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Canada Emergency Wage Subsidy Legislation Receives Royal Assent

On 11 April 2020, Bill C-14, the COVID-19 Emergency Response Act, No. 2 (the “Act”) received Royal Assent after being passed by Parliament and the Senate. This Act implemented the Canada Emergency Wage Subsidy (“CEWS”), a 75% wage subsidy for eligible employers. This subsidy is available for up to 12 weeks, retroactive from 15 March 2020 until 6 June 2020.

The Federal Government first announced the CEWS on 27 March 2020 as an additional support for businesses and workers affected by the COVID-19 pandemic.

On 8 April 2020, the Federal Government announced additional details and changes to the CEWS, which revised the program’s eligibility requirements and allowed for additional businesses to qualify for the wage subsidy program.

The COVID-19 Emergency Response Act, No. 2 further expanded criteria to determine eligibility so that employers may be eligible for more than one period based on a single monthly revenue comparison. These amendments may allow additional employers to access the CEWS, as will be discussed below.

Eligible Employers

Both large and small businesses, including individuals, taxable corporations, partnerships, non-profits and registered charities, may be eligible for the CEWS if they can establish the required declines in revenue due to COVID-19.

Businesses that are public institutions as defined by the Income Tax Act, including municipalities, local governments, Crown corporations, public universities, colleges, schools and hospitals, will not be eligible for the CEWS.

15% Decline Required for March, 30% for April and May

In order to qualify for the CEWS, a business must show a decline in revenue of at least 15% for March and at least 30% for April and May. When the program was initially announced, the criterion was a 30% decline in revenue for March, April, and May. However, the Federal Government has recognized that, for many businesses, the impact of the COVID-19 pandemic did not begin until approximately the middle of March.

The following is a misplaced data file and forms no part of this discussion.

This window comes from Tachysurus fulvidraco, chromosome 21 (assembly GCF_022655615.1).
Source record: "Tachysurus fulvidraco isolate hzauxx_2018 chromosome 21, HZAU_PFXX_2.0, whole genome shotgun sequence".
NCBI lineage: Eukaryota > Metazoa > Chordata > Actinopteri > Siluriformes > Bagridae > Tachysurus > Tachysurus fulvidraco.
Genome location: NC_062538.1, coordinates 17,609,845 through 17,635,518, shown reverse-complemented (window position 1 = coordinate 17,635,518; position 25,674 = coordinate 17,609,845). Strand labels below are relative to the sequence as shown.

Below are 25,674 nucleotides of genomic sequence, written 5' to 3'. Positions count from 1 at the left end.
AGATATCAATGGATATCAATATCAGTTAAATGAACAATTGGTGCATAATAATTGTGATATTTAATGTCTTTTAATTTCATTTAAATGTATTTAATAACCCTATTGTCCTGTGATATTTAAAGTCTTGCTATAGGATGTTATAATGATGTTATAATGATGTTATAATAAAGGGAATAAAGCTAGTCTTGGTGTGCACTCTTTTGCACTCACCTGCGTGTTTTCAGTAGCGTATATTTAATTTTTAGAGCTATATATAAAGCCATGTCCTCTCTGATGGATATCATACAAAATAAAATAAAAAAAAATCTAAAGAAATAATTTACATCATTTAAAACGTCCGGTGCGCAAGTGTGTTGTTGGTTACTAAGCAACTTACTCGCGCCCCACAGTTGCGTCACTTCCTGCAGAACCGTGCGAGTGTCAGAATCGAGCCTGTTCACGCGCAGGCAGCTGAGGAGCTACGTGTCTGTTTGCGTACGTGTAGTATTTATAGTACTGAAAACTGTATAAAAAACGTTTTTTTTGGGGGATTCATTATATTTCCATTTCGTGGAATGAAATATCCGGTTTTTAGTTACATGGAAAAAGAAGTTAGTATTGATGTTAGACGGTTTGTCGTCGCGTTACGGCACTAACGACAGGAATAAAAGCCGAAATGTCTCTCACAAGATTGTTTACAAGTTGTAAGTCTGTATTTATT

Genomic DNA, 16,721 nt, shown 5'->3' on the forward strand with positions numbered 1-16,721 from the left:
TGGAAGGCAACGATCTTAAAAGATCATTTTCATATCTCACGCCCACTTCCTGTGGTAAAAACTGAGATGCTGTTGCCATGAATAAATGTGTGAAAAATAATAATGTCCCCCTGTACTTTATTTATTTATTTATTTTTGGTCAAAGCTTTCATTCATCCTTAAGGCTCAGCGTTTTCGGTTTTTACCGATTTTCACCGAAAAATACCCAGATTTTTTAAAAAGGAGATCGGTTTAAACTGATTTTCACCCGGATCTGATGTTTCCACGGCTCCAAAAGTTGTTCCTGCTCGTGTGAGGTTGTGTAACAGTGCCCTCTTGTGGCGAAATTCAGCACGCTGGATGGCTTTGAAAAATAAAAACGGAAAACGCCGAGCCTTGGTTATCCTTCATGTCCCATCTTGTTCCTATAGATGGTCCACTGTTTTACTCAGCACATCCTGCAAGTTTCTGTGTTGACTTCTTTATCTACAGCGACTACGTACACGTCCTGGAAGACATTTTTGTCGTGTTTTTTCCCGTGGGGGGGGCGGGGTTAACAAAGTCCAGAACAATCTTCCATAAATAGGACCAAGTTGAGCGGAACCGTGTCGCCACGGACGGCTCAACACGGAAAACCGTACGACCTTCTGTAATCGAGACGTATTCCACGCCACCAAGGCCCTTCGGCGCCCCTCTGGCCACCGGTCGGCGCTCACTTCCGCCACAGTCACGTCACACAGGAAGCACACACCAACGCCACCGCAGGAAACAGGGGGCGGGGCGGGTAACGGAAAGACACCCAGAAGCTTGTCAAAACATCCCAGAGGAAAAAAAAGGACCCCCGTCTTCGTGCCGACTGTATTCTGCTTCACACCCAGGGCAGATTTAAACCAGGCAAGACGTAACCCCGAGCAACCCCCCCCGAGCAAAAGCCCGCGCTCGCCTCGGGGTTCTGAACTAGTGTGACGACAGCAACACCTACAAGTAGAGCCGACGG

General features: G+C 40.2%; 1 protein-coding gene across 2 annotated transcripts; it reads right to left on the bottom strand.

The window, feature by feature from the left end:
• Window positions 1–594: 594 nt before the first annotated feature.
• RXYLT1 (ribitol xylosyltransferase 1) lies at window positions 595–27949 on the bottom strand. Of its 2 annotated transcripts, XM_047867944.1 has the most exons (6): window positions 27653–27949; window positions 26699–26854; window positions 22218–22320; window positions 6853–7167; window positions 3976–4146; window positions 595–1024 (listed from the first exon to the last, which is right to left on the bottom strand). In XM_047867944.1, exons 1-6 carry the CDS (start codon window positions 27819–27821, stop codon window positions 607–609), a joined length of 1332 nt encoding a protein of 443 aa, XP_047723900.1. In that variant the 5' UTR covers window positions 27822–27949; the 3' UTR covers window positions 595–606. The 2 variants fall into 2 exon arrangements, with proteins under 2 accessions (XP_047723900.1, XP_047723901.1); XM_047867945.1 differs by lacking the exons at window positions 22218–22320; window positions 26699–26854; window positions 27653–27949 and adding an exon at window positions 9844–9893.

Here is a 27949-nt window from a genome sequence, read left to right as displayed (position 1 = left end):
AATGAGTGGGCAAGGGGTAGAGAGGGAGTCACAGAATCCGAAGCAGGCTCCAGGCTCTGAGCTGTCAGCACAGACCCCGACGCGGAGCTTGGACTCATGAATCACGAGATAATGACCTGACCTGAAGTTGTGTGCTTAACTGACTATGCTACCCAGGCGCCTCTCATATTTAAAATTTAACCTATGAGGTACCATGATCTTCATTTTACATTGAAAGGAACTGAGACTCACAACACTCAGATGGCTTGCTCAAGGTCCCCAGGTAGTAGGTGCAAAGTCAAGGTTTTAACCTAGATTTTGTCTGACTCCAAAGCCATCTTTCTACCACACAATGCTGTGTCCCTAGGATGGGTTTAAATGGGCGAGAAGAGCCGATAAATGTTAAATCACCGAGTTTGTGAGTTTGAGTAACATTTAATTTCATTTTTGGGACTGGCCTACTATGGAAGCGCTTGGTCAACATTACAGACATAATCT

When applying for the CEWS, the individual who has principal responsibility for the financial activities of the business will be required to attest that the application is complete and accurate in all material respects.  Employers should keep detailed and thorough records as to how the decline in revenues was calculated, as well the amounts that were paid to employees, in case they are later called upon to justify their application for, or their use of, funds received through the CEWS.

Eligibility for a Prior Period Can Qualify for an Additional Claiming Period

The ability for employers to qualify for the CEWS was further expanded with the passage of the COVID-19 Emergency Response Act, No. 2. Now, if an employer meets the eligibility criteria for March, they can extend their eligibility into April on the basis of their March decline in revenue. Similarly, if an employer meets the eligibility criteria for April, they can continue to be eligible for the CEWS in May. This bridging eligibility may allow some employers who meet the required criteria for only one period to be able to utilize the CEWS for two months.

Eligibility Periods and Claiming Periods

For each eligibility period, there is a period of time (a “claiming period”) during which an employer may claim the wage subsidy. Practically, this means that employers will have to re-apply for the wage subsidy each month.

The chart below outlines each claiming period and the corresponding eligibility requirements for the claiming period.

Eligible Periods Claiming period Required reduction in revenue Reference period for eligibility
Period 1 15 March to 11 April 15% March 2020 over:

  • March 2019 or
  • Average of January and February 2020
Period 2 12 April to 9 May 30% Eligible for Period 1


April 2020 over:

  • April 2019 or
  • Average of January and February 2020
Period 3 10 May to 6 June 30% Eligible for Period 2


May 2020 over:

  • May 2019 or
  • Average of January and February 2020


Two Comparison Methods to Determine Eligibility 

There are two possible methods to determine whether an employer is eligible for the CEWS:

  1. A year-over-year comparison of monthly revenues (e.g., March 2020 over March 2019); or
  2. A comparison of the employer’s revenue against an average of their revenue earned in January and February 2020.

Employers will be required to select one of the two approaches, and will be required to use the same approach for their initial and any subsequent applications to the CEWS program. The wage subsidy received by an employer in a given month will not be counted as revenue for the purpose of measuring changes in monthly revenues.